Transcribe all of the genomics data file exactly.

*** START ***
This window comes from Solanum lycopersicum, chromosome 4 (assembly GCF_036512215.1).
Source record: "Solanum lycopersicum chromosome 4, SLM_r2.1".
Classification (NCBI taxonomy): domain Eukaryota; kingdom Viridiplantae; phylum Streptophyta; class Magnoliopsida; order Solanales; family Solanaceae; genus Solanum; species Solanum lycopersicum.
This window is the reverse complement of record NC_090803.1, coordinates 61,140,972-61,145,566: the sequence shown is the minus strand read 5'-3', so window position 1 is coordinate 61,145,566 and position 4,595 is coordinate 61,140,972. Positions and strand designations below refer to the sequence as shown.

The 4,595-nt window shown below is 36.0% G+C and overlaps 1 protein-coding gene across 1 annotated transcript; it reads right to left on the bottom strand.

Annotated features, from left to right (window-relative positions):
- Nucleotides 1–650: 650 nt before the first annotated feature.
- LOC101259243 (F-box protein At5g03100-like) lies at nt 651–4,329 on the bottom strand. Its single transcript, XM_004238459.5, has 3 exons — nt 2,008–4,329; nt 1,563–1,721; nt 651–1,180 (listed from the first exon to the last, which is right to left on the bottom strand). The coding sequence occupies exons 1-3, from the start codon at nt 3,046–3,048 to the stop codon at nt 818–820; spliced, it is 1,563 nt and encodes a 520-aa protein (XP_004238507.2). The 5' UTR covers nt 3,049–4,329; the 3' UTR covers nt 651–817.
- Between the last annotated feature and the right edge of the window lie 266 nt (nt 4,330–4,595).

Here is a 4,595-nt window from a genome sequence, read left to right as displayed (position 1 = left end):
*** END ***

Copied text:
This window comes from Solanum lycopersicum, chromosome 4 (assembly GCF_036512215.1).
Source record: "Solanum lycopersicum chromosome 4, SLM_r2.1".
Classification (NCBI taxonomy): domain Eukaryota; kingdom Viridiplantae; phylum Streptophyta; class Magnoliopsida; order Solanales; family Solanaceae; genus Solanum; species Solanum lycopersicum.
This window is the reverse complement of record NC_090803.1, coordinates 61,140,972-61,145,566: the sequence shown is the minus strand read 5'-3', so window position 1 is coordinate 61,145,566 and position 4,595 is coordinate 61,140,972. Positions and strand designations below refer to the sequence as shown.

The 4,595-nt window shown below is 36.0% G+C and overlaps 1 protein-coding gene across 1 annotated transcript; it reads right to left on the bottom strand.

Annotated features, from left to right (window-relative positions):
- Nucleotides 1–650: 650 nt before the first annotated feature.
- LOC101259243 (F-box protein At5g03100-like) lies at nt 651–4,329 on the bottom strand. Its single transcript, XM_004238459.5, has 3 exons — nt 2,008–4,329; nt 1,563–1,721; nt 651–1,180 (listed from the first exon to the last, which is right to left on the bottom strand). The coding sequence occupies exons 1-3, from the start codon at nt 3,046–3,048 to the stop codon at nt 818–820; spliced, it is 1,563 nt and encodes a 520-aa protein (XP_004238507.2). The 5' UTR covers nt 3,049–4,329; the 3' UTR covers nt 651–817.
- Between the last annotated feature and the right edge of the window lie 266 nt (nt 4,330–4,595).

Here is a 4,595-nt window from a genome sequence, read left to right as displayed (position 1 = left end):